What’s your current process for producing farm financial statements?
Preparing financial statements is a critical task for the success of any business, and family farms are no exception. As a first step to ensuring your farm business is on the right financial track, ask yourself these questions:
Do you know the preferred way to prepare agricultural financial statements?
- Are you aware of the standards that are laid out by the Farm Financial Standards Council?
- Are your financials ACT financials: accurate, consistent, and timely?
- Are your financial accounts reconciled, and are they supported with relevant documentation?
Do you take ownership of your financials?
- Do you have confidence in your numbers?
- Do your financial statements support management decisions?
- Do they provide financial metrics for analysis and reporting against key business targets?
Monthly or quarterly reporting helps your farm stay competitive.
In the past, your focus has most likely been on year-end financials. This makes sense because it’s necessary for the tax preparer in completing your annual tax return as well as for your lender(s) to secure operating lines of credit. To remain competitive in this ever-changing ag economy, you need to change that focus to either quarterly or monthly financial statement reporting. Stay on top of your operational efficiency and financial performance. Manage financials in the present and not in the past, such as at year end when it’s too late to change results.
Basic Accounting 101 Financial Statement Flow
There are two primary perspectives in accounting:
- Financial Accounting (entity level)
Financial accounting focuses on reporting to external users who need a periodic overview of the operation results and financial position of the business.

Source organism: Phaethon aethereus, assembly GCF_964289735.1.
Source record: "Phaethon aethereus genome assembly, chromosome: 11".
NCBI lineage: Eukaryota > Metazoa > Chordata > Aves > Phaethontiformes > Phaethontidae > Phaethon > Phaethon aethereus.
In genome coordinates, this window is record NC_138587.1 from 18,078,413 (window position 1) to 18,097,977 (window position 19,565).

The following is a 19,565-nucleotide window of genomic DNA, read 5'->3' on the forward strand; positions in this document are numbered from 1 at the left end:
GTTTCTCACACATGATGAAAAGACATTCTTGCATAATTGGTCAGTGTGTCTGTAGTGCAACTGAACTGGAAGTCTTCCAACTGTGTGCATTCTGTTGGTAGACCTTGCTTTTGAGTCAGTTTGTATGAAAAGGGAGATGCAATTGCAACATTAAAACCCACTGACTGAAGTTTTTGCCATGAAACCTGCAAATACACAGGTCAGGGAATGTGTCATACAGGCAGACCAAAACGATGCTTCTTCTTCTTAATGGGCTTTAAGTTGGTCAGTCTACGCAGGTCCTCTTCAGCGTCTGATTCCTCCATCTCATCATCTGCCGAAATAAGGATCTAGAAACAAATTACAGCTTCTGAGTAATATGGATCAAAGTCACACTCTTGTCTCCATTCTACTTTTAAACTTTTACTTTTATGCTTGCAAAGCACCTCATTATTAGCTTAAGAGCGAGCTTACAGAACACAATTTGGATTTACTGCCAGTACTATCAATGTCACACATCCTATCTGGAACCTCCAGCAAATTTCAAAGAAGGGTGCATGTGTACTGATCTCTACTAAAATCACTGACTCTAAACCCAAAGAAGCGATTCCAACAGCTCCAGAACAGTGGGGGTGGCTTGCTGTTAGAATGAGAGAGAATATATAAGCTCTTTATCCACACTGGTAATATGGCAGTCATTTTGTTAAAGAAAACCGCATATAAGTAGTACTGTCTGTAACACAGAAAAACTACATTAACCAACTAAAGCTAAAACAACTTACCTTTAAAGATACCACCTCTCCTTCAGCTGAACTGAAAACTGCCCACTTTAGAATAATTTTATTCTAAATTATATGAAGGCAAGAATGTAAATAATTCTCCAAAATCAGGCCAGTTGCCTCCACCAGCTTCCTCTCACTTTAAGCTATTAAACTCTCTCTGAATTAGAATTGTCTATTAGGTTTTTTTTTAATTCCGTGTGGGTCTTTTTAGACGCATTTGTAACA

- Managerial Accounting
Managerial accounting focuses on reporting to internal users for planning, monitoring, and controlling the business.
Your focus should be on creating consolidated/entity financial statements, which show aggregated financial results for multiple entities. These include the
- Balance sheet
- Income statement
Both of these documents can use either cost/cash or accrual basis accounting, and the balance sheet can also detail fair market values. Cash basis accounting revenues are recognized when cash is received, and expenses are recorded when cash is paid. Accrual basis accounting revenues are recognized when earned, and expenses are recognized when incurred.
Is there a standardization to follow or a financial template of proper disclosures?
Yes, there is. It’s the Financial Guidelines for Agriculture published by the Farm Financial Standards Council in 1989. There are two sets of guidelines to aid agriculture producers in capturing and reporting accurate, timely, consistent financial disclosures. These guidelines are updated and reviewed regularly.
Guideline #1: The Financial Guidelines for Agricultural Production provides recommended standards for format and content of financial reports, recommended financial measures common to all sectors of agriculture, and example statements and measures.
Guideline #2: The Management Accounting Guidelines for Agricultural Production responds to the ever-increasing need for consistent, reliable, and accurate management information systems to support day-to-day production decisions.
You can purchase your copy of the Financial Guidelines for Agriculture at https://ffsc.org.
Agricultural Financial Consulting
If you could use a hand getting control of your farm’s financial processes, the consultants at AgriSolutions can help. We can assist you with reviewing, preparing, analyzing, and applying financial data for the optimal success of your ag business. For ongoing updates with helpful insights for your farm, subscribe to Ag Advantage, the AgriSolutions blog.